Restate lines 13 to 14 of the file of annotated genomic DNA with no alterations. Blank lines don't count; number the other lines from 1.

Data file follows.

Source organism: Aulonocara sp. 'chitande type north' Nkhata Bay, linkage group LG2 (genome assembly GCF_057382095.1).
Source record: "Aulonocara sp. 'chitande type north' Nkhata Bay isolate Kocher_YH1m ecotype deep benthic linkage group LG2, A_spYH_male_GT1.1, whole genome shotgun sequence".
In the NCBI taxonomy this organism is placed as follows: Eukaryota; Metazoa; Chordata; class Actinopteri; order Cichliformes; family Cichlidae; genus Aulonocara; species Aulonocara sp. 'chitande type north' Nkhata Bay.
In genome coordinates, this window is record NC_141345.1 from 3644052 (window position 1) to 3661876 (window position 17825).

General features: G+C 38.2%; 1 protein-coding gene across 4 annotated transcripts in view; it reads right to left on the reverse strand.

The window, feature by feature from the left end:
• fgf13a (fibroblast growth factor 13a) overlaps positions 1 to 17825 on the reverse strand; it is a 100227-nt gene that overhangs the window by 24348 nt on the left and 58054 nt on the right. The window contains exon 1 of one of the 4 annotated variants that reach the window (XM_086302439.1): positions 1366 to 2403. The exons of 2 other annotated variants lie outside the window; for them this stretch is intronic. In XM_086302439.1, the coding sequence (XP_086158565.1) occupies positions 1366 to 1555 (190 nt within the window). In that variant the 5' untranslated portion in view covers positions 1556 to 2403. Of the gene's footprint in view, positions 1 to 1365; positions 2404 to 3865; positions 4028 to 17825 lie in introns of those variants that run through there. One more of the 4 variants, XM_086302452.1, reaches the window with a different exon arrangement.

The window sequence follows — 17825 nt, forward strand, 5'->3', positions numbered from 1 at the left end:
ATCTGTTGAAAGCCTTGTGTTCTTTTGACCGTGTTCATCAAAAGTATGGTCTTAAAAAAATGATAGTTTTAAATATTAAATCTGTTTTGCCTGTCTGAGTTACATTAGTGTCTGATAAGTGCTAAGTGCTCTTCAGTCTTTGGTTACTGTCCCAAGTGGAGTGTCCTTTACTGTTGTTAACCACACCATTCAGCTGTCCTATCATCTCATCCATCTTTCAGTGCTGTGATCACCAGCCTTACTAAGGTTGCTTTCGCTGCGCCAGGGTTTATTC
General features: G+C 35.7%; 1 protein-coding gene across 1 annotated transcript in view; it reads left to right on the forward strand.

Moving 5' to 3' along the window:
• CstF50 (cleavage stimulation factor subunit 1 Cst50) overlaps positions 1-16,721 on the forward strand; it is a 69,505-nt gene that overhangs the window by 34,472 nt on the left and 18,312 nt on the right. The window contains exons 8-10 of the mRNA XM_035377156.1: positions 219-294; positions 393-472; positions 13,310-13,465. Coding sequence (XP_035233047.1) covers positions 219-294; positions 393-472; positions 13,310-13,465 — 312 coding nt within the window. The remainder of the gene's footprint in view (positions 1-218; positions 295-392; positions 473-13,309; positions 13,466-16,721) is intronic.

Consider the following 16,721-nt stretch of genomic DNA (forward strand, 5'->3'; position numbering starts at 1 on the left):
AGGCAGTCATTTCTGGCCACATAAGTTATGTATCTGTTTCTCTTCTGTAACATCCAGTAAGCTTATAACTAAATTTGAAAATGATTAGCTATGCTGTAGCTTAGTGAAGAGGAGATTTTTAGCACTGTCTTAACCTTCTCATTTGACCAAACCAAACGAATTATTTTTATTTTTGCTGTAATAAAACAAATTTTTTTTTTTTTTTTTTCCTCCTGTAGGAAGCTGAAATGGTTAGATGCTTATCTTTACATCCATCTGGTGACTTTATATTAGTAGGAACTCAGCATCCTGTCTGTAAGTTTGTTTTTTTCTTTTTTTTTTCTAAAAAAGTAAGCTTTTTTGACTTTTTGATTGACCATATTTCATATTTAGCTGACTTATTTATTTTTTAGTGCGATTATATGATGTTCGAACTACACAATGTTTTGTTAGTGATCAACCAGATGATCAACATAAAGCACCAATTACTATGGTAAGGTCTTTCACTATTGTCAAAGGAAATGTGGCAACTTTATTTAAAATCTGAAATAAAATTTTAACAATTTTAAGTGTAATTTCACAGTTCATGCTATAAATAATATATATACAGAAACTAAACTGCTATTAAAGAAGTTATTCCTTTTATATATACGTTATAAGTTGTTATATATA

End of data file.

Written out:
Consider the following 16,721-nt stretch of genomic DNA (forward strand, 5'->3'; position numbering starts at 1 on the left):
AGGCAGTCATTTCTGGCCACATAAGTTATGTATCTGTTTCTCTTCTGTAACATCCAGTAAGCTTATAACTAAATTTGAAAATGATTAGCTATGCTGTAGCTTAGTGAAGAGGAGATTTTTAGCACTGTCTTAACCTTCTCATTTGACCAAACCAAACGAATTATTTTTATTTTTGCTGTAATAAAACAAATTTTTTTTTTTTTTTTTTCCTCCTGTAGGAAGCTGAAATGGTTAGATGCTTATCTTTACATCCATCTGGTGACTTTATATTAGTAGGAACTCAGCATCCTGTCTGTAAGTTTGTTTTTTTCTTTTTTTTTTCTAAAAAAGTAAGCTTTTTTGACTTTTTGATTGACCATATTTCATATTTAGCTGACTTATTTATTTTTTAGTGCGATTATATGATGTTCGAACTACACAATGTTTTGTTAGTGATCAACCAGATGATCAACATAAAGCACCAATTACTATGGTAAGGTCTTTCACTATTGTCAAAGGAAATGTGGCAACTTTATTTAAAATCTGAAATAAAATTTTAACAATTTTAAGTGTAATTTCACAGTTCATGCTATAAATAATATATATACAGAAACTAAACTGCTATTAAAGAAGTTATTCCTTTTATATATACGTTATAAGTTGTTATATATA